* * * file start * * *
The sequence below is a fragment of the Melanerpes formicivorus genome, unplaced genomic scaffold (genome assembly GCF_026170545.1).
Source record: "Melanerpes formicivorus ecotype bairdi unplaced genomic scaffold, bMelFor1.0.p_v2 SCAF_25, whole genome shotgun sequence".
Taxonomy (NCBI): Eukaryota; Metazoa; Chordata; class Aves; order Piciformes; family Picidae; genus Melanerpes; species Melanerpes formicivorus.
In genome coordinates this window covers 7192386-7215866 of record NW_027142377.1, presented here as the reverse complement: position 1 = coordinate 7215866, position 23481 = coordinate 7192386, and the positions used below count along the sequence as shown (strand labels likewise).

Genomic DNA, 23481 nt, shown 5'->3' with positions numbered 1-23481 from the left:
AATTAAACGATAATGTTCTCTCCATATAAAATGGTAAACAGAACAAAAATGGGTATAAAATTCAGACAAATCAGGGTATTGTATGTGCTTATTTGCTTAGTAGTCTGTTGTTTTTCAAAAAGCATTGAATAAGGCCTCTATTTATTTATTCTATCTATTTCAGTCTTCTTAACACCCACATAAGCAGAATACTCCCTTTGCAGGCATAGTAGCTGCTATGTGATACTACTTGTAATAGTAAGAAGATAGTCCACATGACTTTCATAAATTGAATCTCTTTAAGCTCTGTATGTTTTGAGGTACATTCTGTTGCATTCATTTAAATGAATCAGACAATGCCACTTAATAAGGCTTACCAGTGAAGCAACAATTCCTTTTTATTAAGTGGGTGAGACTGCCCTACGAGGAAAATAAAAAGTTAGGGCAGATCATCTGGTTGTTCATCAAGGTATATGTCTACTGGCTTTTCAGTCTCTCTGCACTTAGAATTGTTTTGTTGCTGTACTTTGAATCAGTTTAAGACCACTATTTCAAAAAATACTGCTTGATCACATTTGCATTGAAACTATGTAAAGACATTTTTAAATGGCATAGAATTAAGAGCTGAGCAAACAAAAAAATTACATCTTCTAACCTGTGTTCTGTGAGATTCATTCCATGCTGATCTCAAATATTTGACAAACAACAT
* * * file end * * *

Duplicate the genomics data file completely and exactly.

The sequence below is a fragment of the Melanerpes formicivorus genome, unplaced genomic scaffold (genome assembly GCF_026170545.1).
Source record: "Melanerpes formicivorus ecotype bairdi unplaced genomic scaffold, bMelFor1.0.p_v2 SCAF_25, whole genome shotgun sequence".
Taxonomy (NCBI): Eukaryota; Metazoa; Chordata; class Aves; order Piciformes; family Picidae; genus Melanerpes; species Melanerpes formicivorus.
In genome coordinates this window covers 7192386-7215866 of record NW_027142377.1, presented here as the reverse complement: position 1 = coordinate 7215866, position 23481 = coordinate 7192386, and the positions used below count along the sequence as shown (strand labels likewise).

Genomic DNA, 23481 nt, shown 5'->3' with positions numbered 1-23481 from the left:
AATTAAACGATAATGTTCTCTCCATATAAAATGGTAAACAGAACAAAAATGGGTATAAAATTCAGACAAATCAGGGTATTGTATGTGCTTATTTGCTTAGTAGTCTGTTGTTTTTCAAAAAGCATTGAATAAGGCCTCTATTTATTTATTCTATCTATTTCAGTCTTCTTAACACCCACATAAGCAGAATACTCCCTTTGCAGGCATAGTAGCTGCTATGTGATACTACTTGTAATAGTAAGAAGATAGTCCACATGACTTTCATAAATTGAATCTCTTTAAGCTCTGTATGTTTTGAGGTACATTCTGTTGCATTCATTTAAATGAATCAGACAATGCCACTTAATAAGGCTTACCAGTGAAGCAACAATTCCTTTTTATTAAGTGGGTGAGACTGCCCTACGAGGAAAATAAAAAGTTAGGGCAGATCATCTGGTTGTTCATCAAGGTATATGTCTACTGGCTTTTCAGTCTCTCTGCACTTAGAATTGTTTTGTTGCTGTACTTTGAATCAGTTTAAGACCACTATTTCAAAAAATACTGCTTGATCACATTTGCATTGAAACTATGTAAAGACATTTTTAAATGGCATAGAATTAAGAGCTGAGCAAACAAAAAAATTACATCTTCTAACCTGTGTTCTGTGAGATTCATTCCATGCTGATCTCAAATATTTGACAAACAACAT